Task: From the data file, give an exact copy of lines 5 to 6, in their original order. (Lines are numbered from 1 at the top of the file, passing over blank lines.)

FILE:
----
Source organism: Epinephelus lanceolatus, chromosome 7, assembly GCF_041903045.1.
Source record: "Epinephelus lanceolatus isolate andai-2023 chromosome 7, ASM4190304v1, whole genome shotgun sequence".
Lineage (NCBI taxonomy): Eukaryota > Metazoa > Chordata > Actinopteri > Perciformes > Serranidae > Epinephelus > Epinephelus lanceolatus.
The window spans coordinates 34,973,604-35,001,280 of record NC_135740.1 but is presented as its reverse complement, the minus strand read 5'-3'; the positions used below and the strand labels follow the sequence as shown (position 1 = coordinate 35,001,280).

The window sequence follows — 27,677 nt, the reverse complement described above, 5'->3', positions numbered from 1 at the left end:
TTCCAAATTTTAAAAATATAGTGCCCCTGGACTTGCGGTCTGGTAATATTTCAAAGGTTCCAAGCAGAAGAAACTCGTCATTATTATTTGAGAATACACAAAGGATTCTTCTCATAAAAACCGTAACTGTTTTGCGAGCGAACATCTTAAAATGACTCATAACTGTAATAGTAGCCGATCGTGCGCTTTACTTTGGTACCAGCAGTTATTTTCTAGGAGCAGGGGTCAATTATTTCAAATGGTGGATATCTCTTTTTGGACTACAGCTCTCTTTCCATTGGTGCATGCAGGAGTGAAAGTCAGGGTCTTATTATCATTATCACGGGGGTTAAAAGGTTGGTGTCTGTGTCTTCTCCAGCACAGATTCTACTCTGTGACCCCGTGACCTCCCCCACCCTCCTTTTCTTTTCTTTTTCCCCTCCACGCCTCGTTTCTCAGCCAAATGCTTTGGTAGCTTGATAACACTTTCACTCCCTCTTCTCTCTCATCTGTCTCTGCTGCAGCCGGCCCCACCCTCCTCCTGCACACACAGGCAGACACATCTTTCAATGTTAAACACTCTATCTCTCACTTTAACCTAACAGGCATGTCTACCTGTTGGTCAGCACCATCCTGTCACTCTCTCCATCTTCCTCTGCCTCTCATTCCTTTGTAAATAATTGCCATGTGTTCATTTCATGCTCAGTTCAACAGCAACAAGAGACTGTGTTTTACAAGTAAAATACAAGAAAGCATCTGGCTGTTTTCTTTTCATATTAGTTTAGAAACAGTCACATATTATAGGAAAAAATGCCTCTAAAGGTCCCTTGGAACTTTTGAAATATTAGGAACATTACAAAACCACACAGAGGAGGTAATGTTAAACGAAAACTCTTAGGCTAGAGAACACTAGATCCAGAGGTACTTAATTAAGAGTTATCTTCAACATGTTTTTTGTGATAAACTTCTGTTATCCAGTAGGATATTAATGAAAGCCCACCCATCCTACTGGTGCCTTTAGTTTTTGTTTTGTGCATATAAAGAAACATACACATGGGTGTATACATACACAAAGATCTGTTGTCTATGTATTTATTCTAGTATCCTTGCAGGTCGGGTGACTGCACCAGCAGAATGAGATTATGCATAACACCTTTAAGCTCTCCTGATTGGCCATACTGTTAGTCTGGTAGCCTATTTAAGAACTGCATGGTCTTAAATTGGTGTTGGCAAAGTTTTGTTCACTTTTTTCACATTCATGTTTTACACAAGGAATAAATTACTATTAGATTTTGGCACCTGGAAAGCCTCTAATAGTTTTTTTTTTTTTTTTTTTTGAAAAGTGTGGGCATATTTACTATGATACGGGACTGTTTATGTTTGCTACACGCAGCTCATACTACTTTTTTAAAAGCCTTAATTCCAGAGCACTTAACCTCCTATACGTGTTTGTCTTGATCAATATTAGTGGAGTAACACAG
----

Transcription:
The window sequence follows — 27,677 nt, the reverse complement described above, 5'->3', positions numbered from 1 at the left end:
TTCCAAATTTTAAAAATATAGTGCCCCTGGACTTGCGGTCTGGTAATATTTCAAAGGTTCCAAGCAGAAGAAACTCGTCATTATTATTTGAGAATACACAAAGGATTCTTCTCATAAAAACCGTAACTGTTTTGCGAGCGAACATCTTAAAATGACTCATAACTGTAATAGTAGCCGATCGTGCGCTTTACTTTGGTACCAGCAGTTATTTTCTAGGAGCAGGGGTCAATTATTTCAAATGGTGGATATCTCTTTTTGGACTACAGCTCTCTTTCCATTGGTGCATGCAGGAGTGAAAGTCAGGGTCTTATTATCATTATCACGGGGGTTAAAAGGTTGGTGTCTGTGTCTTCTCCAGCACAGATTCTACTCTGTGACCCCGTGACCTCCCCCACCCTCCTTTTCTTTTCTTTTTCCCCTCCACGCCTCGTTTCTCAGCCAAATGCTTTGGTAGCTTGATAACACTTTCACTCCCTCTTCTCTCTCATCTGTCTCTGCTGCAGCCGGCCCCACCCTCCTCCTGCACACACAGGCAGACACATCTTTCAATGTTAAACACTCTATCTCTCACTTTAACCTAACAGGCATGTCTACCTGTTGGTCAGCACCATCCTGTCACTCTCTCCATCTTCCTCTGCCTCTCATTCCTTTGTAAATAATTGCCATGTGTTCATTTCATGCTCAGTTCAACAGCAACAAGAGACTGTGTTTTACAAGTAAAATACAAGAAAGCATCTGGCTGTTTTCTTTTCATATTAGTTTAGAAACAGTCACATATTATAGGAAAAAATGCCTCTAAAGGTCCCTTGGAACTTTTGAAATATTAGGAACATTACAAAACCACACAGAGGAGGTAATGTTAAACGAAAACTCTTAGGCTAGAGAACACTAGATCCAGAGGTACTTAATTAAGAGTTATCTTCAACATGTTTTTTGTGATAAACTTCTGTTATCCAGTAGGATATTAATGAAAGCCCACCCATCCTACTGGTGCCTTTAGTTTTTGTTTTGTGCATATAAAGAAACATACACATGGGTGTATACATACACAAAGATCTGTTGTCTATGTATTTATTCTAGTATCCTTGCAGGTCGGGTGACTGCACCAGCAGAATGAGATTATGCATAACACCTTTAAGCTCTCCTGATTGGCCATACTGTTAGTCTGGTAGCCTATTTAAGAACTGCATGGTCTTAAATTGGTGTTGGCAAAGTTTTGTTCACTTTTTTCACATTCATGTTTTACACAAGGAATAAATTACTATTAGATTTTGGCACCTGGAAAGCCTCTAATAGTTTTTTTTTTTTTTTTTTTTGAAAAGTGTGGGCATATTTACTATGATACGGGACTGTTTATGTTTGCTACACGCAGCTCATACTACTTTTTTAAAAGCCTTAATTCCAGAGCACTTAACCTCCTATACGTGTTTGTCTTGATCAATATTAGTGGAGTAACACAG